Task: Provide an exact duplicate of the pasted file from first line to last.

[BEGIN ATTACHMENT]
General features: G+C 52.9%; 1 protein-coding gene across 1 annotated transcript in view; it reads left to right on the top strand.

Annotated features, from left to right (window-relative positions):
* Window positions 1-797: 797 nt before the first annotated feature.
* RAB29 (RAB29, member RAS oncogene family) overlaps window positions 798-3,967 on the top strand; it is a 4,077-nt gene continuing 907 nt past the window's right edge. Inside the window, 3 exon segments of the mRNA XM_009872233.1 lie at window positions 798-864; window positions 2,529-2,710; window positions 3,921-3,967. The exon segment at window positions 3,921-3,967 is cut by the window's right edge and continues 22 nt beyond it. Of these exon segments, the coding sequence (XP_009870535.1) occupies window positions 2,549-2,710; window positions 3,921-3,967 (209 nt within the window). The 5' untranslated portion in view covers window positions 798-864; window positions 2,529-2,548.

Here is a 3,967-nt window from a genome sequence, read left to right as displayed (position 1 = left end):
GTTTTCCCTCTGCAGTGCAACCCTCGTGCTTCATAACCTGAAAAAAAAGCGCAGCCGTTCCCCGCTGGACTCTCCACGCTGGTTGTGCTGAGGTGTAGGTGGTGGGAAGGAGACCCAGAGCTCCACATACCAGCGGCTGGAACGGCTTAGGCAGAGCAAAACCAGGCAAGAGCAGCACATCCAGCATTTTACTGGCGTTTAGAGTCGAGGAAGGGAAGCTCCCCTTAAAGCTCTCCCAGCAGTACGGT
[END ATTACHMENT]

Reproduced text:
General features: G+C 52.9%; 1 protein-coding gene across 1 annotated transcript in view; it reads left to right on the top strand.

Annotated features, from left to right (window-relative positions):
* Window positions 1-797: 797 nt before the first annotated feature.
* RAB29 (RAB29, member RAS oncogene family) overlaps window positions 798-3,967 on the top strand; it is a 4,077-nt gene continuing 907 nt past the window's right edge. Inside the window, 3 exon segments of the mRNA XM_009872233.1 lie at window positions 798-864; window positions 2,529-2,710; window positions 3,921-3,967. The exon segment at window positions 3,921-3,967 is cut by the window's right edge and continues 22 nt beyond it. Of these exon segments, the coding sequence (XP_009870535.1) occupies window positions 2,549-2,710; window positions 3,921-3,967 (209 nt within the window). The 5' untranslated portion in view covers window positions 798-864; window positions 2,529-2,548.

Here is a 3,967-nt window from a genome sequence, read left to right as displayed (position 1 = left end):
GTTTTCCCTCTGCAGTGCAACCCTCGTGCTTCATAACCTGAAAAAAAAGCGCAGCCGTTCCCCGCTGGACTCTCCACGCTGGTTGTGCTGAGGTGTAGGTGGTGGGAAGGAGACCCAGAGCTCCACATACCAGCGGCTGGAACGGCTTAGGCAGAGCAAAACCAGGCAAGAGCAGCACATCCAGCATTTTACTGGCGTTTAGAGTCGAGGAAGGGAAGCTCCCCTTAAAGCTCTCCCAGCAGTACGGT